All articles should be submitted via the online submission system.
- Article types accepted
- Submitting your manuscript
- Manuscript preparation
- Open access
- Transparency and Openness Guidelines
- After acceptance
- Other information
European Psychiatry is the official journal of the European Psychiatric Association, the largest international association of psychiatrists in Europe. The purpose of the EPA is to improve the lives of patients with psychiatric disorders and to promote professional excellence through education and research. European Psychiatry supports the mission of the EPA and publishes articles on topics relevant to all mental health clinicians, researchers, and neuroscientists.
European Psychiatry publishes one continuous Open Access volume annually with articles on original research on pre-clinical and clinical scientific fields investigating the aetiology, pathophysiology and treatment of psychiatric disorders. European Psychiatry accepts publications originating from any part of the world based only on their scientific merit. All articles are published in English. The quality of the language is of paramount importance as it influences how the manuscript is received by Editors, reviewers and readers. For authors who are not English speakers and may not be experienced in scientific writing in English we strongly recommend the use of appropriate language services.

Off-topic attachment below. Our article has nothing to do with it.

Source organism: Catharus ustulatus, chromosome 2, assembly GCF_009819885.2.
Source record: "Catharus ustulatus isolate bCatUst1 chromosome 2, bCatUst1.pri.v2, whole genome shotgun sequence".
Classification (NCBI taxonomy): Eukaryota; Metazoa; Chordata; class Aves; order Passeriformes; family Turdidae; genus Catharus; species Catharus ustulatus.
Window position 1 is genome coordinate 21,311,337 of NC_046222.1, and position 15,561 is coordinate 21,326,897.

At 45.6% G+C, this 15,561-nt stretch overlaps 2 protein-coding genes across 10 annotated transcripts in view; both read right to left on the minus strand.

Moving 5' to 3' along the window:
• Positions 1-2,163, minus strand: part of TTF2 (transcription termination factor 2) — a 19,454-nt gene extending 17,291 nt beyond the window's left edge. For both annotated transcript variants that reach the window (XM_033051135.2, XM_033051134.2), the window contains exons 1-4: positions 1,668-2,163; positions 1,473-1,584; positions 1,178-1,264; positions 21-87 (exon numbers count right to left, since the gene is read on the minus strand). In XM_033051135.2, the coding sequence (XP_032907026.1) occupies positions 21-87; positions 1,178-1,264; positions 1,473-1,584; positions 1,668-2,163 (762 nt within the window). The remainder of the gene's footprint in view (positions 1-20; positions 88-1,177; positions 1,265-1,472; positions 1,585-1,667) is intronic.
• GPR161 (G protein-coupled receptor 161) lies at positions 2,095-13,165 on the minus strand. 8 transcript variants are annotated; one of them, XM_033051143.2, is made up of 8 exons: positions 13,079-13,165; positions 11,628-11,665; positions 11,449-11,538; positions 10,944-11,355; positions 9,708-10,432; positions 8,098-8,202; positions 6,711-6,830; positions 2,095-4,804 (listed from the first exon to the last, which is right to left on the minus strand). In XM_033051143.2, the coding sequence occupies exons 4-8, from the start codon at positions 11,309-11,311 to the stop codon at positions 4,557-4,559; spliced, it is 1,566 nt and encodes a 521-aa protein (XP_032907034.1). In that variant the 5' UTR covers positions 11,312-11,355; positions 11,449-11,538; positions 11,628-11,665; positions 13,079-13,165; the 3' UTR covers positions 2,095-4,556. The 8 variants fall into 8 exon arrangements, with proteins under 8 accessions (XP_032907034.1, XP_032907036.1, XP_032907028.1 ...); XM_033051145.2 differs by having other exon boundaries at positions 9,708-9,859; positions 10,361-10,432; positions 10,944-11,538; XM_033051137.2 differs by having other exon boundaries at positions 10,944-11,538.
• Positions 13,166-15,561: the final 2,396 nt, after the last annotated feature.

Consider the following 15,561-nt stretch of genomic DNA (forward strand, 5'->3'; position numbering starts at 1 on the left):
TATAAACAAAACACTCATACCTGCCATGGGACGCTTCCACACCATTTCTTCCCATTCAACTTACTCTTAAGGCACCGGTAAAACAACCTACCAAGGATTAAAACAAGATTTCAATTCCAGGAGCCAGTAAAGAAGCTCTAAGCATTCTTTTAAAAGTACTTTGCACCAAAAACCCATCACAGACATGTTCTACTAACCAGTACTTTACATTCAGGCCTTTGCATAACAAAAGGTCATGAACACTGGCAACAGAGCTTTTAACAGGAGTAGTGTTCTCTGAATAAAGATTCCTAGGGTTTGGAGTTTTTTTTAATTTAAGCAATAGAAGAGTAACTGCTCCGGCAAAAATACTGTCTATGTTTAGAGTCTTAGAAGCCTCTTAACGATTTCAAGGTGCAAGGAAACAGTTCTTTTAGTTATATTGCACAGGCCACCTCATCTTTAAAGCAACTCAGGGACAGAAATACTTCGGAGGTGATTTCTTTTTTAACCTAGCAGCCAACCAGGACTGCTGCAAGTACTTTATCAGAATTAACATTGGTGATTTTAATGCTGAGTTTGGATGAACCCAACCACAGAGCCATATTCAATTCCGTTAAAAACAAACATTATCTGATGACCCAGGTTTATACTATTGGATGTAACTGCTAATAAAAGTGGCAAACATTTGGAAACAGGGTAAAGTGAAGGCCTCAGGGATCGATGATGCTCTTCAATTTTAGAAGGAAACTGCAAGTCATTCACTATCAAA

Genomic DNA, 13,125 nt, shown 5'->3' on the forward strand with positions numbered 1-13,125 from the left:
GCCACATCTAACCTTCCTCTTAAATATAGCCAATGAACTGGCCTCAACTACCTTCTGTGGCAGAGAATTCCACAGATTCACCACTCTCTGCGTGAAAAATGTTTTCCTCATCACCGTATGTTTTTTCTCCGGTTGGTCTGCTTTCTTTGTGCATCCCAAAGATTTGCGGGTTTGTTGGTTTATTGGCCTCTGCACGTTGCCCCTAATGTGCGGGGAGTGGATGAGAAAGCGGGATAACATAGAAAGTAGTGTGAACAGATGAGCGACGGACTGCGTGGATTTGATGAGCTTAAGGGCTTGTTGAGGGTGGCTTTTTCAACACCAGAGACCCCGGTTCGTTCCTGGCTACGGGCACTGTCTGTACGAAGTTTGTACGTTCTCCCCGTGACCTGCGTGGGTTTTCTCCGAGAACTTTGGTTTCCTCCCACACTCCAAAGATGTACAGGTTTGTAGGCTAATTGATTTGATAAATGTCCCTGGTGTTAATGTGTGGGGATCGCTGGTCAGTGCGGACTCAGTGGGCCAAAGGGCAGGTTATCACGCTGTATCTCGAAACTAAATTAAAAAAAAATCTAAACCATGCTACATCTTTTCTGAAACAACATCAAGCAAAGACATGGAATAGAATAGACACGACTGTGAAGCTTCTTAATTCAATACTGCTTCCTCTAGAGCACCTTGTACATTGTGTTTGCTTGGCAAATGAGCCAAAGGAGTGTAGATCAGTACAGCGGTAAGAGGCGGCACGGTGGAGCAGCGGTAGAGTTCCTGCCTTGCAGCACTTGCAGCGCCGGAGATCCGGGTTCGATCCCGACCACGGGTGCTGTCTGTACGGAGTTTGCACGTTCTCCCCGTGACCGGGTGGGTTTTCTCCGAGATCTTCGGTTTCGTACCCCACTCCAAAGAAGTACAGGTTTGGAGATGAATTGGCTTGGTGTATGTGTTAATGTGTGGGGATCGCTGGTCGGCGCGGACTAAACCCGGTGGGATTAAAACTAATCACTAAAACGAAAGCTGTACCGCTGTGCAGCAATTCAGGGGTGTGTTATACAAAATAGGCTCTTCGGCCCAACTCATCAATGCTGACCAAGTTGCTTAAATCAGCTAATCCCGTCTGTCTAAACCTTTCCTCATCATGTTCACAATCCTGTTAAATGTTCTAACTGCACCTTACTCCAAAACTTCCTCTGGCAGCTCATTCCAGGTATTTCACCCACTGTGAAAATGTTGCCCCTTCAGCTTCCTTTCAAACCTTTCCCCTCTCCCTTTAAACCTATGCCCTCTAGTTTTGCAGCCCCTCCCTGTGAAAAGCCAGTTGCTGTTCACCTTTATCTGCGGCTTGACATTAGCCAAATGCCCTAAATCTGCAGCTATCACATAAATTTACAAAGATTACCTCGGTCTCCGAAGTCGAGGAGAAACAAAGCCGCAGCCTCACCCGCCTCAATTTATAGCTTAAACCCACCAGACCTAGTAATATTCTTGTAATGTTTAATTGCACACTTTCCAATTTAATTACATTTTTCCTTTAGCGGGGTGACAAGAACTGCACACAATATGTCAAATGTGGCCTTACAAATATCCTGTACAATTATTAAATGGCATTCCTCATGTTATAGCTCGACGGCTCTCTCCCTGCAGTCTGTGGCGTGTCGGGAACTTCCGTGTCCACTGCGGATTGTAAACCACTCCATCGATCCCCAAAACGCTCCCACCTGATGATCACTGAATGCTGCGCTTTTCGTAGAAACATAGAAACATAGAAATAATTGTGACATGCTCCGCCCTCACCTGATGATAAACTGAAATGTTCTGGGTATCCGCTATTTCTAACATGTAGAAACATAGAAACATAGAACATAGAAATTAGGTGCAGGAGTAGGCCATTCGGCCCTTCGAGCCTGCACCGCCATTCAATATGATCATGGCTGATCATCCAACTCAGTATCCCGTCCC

Article types accepted
Types of accepted articles and their specifications are given below. Word count for the main manuscript includes only the main body of text (i.e., not tables, figures, abstracts or references). All pages should be numbered. Manuscripts should be double-spaced. All abbreviations (other than those for units of measure) should be spelled out the first time they are used anywhere in the manuscript. Idiosyncratic abbreviations should not be used.
Research Articles: Abstract no longer than 250 words, structured as follows: Background, Methods, Results, Conclusions
Main text should not exceed 3,500 words, with the following structure: Introduction, Methods, Results, Discussion. There is no limit on the number of figures, tables, or references.
Reviews / Meta-Analyses: Abstract no longer than 250 words, structured as follows: Background, Methods, Results, Conclusions
Main text should not exceed 4,000 words, with the following structure: Introduction, Methods, Results, Discussion. There is no limit to figures, tables, or references.
Editorials: Editorials may only be authored by the Editors or by authors invited by the Editors or proposed by the EPA board. No unsolicited editorial will be accepted. An editorial cannot exceed 1,000 words, with no more than 10 references and one table or figure. Editorials will not be subject to peer review. Authors will be expected to uphold standards of civility and professionalism in presenting their views. Editorials are required to cover topics on mental health policy and related topics, in accordance with the aim of the European Psychiatric Association.